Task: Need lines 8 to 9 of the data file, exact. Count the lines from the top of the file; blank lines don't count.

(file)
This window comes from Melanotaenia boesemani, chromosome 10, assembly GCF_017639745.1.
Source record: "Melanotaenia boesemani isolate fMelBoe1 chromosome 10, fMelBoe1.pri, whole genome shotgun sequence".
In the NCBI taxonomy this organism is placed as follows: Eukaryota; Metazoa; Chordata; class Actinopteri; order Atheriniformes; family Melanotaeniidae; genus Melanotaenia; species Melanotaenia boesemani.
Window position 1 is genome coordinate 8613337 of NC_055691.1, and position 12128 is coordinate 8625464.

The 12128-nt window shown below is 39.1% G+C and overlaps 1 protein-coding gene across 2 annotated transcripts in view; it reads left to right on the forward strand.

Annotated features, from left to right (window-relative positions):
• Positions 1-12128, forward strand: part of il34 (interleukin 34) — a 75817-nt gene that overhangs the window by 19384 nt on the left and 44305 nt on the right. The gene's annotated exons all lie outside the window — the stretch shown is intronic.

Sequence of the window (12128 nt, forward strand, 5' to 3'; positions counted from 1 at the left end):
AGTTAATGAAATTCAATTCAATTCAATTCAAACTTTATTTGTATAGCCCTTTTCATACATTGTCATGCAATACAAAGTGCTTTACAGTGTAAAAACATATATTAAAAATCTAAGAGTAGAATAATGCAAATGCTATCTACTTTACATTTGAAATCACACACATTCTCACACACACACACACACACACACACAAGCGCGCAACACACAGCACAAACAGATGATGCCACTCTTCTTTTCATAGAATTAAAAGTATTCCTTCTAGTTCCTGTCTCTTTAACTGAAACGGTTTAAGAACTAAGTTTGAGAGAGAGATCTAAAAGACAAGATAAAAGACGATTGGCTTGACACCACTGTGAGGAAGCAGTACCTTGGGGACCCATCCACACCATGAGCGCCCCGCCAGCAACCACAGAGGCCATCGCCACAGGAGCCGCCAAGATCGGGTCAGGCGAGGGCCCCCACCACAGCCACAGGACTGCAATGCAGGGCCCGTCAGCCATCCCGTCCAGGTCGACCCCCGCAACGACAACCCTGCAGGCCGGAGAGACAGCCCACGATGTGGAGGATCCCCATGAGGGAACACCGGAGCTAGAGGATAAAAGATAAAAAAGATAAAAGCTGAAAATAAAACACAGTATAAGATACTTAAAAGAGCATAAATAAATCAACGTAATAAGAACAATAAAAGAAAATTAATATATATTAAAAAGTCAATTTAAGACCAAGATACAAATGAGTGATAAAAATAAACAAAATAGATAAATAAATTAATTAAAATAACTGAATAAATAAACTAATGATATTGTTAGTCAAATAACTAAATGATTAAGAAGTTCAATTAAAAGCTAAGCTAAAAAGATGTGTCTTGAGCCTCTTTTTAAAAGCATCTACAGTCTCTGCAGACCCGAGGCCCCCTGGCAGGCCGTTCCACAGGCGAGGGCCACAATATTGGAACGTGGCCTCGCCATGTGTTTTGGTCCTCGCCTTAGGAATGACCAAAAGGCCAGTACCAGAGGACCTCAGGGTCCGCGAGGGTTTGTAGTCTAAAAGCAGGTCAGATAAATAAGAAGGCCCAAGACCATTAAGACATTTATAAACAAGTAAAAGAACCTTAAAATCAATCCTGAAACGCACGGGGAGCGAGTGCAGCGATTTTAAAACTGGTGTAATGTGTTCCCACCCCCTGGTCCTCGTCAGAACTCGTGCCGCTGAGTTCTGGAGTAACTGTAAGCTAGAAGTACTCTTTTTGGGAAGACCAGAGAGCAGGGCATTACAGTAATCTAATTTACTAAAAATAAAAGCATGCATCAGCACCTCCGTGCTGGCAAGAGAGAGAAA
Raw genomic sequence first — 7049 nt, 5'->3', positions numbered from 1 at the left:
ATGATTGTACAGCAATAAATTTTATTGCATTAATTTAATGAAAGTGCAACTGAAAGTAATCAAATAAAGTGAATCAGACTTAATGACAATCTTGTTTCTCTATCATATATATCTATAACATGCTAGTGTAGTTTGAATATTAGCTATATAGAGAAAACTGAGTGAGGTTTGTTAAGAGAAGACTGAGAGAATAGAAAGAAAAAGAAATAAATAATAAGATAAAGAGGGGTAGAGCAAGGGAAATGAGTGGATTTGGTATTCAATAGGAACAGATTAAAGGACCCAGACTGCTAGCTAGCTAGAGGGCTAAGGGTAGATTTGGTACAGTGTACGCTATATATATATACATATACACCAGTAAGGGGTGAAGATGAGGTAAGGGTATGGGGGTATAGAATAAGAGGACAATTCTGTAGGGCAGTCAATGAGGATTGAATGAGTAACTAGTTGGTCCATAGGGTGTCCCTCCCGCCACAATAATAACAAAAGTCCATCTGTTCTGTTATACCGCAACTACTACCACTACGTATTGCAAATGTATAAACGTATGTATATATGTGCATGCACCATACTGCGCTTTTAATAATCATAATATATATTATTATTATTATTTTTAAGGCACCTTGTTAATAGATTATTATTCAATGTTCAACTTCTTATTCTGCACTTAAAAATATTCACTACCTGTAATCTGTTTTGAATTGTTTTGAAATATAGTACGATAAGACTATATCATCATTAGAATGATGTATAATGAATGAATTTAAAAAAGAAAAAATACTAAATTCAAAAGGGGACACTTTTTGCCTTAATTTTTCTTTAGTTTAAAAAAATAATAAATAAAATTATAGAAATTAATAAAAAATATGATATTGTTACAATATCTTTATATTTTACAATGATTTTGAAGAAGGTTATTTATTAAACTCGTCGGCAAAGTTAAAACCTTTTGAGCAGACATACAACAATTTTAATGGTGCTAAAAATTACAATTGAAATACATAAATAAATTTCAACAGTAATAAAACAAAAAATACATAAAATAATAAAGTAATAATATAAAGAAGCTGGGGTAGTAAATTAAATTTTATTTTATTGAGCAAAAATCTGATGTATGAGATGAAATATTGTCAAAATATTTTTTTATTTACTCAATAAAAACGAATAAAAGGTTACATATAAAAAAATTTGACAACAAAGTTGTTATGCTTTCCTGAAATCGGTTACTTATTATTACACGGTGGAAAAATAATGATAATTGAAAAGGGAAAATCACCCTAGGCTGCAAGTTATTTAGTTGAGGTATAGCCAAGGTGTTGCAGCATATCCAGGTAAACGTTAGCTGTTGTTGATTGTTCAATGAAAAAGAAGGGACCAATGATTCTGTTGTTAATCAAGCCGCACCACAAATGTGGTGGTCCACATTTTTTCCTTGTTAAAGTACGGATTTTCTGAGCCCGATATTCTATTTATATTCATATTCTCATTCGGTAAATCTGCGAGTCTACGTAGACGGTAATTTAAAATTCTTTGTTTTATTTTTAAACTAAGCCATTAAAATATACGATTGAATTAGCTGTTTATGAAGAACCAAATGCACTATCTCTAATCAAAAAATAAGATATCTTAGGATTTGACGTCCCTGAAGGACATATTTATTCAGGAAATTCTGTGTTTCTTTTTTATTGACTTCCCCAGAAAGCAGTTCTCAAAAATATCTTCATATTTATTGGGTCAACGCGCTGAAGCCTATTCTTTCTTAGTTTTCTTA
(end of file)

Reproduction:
Sequence of the window (12128 nt, forward strand, 5' to 3'; positions counted from 1 at the left end):
AGTTAATGAAATTCAATTCAATTCAATTCAAACTTTATTTGTATAGCCCTTTTCATACATTGTCATGCAATACAAAGTGCTTTACAGTGTAAAAACATATATTAAAAATCTAAGAGTAGAATAATGCAAATGCTATCTACTTTACATTTGAAATCACACACATTCTCACACACACACACACACACACACACAAGCGCGCAACACACAGCACAAACAGATGATGCCACTCTTCTTTTCATAGAATTAAAAGTATTCCTTCTAGTTCCTGTCTCTTTAACTGAAACGGTTTAAGAACTAAGTTTGAGAGAGAGATCTAAAAGACAAGATAAAAGACGATTGGCTTGACACCACTGTGAGGAAGCAGTACCTTGGGGACCCATCCACACCATGAGCGCCCCGCCAGCAACCACAGAGGCCATCGCCACAGGAGCCGCCAAGATCGGGTCAGGCGAGGGCCCCCACCACAGCCACAGGACTGCAATGCAGGGCCCGTCAGCCATCCCGTCCAGGTCGACCCCCGCAACGACAACCCTGCAGGCCGGAGAGACAGCCCACGATGTGGAGGATCCCCATGAGGGAACACCGGAGCTAGAGGATAAAAGATAAAAAAGATAAAAGCTGAAAATAAAACACAGTATAAGATACTTAAAAGAGCATAAATAAATCAACGTAATAAGAACAATAAAAGAAAATTAATATATATTAAAAAGTCAATTTAAGACCAAGATACAAATGAGTGATAAAAATAAACAAAATAGATAAATAAATTAATTAAAATAACTGAATAAATAAACTAATGATATTGTTAGTCAAATAACTAAATGATTAAGAAGTTCAATTAAAAGCTAAGCTAAAAAGATGTGTCTTGAGCCTCTTTTTAAAAGCATCTACAGTCTCTGCAGACCCGAGGCCCCCTGGCAGGCCGTTCCACAGGCGAGGGCCACAATATTGGAACGTGGCCTCGCCATGTGTTTTGGTCCTCGCCTTAGGAATGACCAAAAGGCCAGTACCAGAGGACCTCAGGGTCCGCGAGGGTTTGTAGTCTAAAAGCAGGTCAGATAAATAAGAAGGCCCAAGACCATTAAGACATTTATAAACAAGTAAAAGAACCTTAAAATCAATCCTGAAACGCACGGGGAGCGAGTGCAGCGATTTTAAAACTGGTGTAATGTGTTCCCACCCCCTGGTCCTCGTCAGAACTCGTGCCGCTGAGTTCTGGAGTAACTGTAAGCTAGAAGTACTCTTTTTGGGAAGACCAGAGAGCAGGGCATTACAGTAATCTAATTTACTAAAAATAAAAGCATGCATCAGCACCTCCGTGCTGGCAAGAGAGAGAAA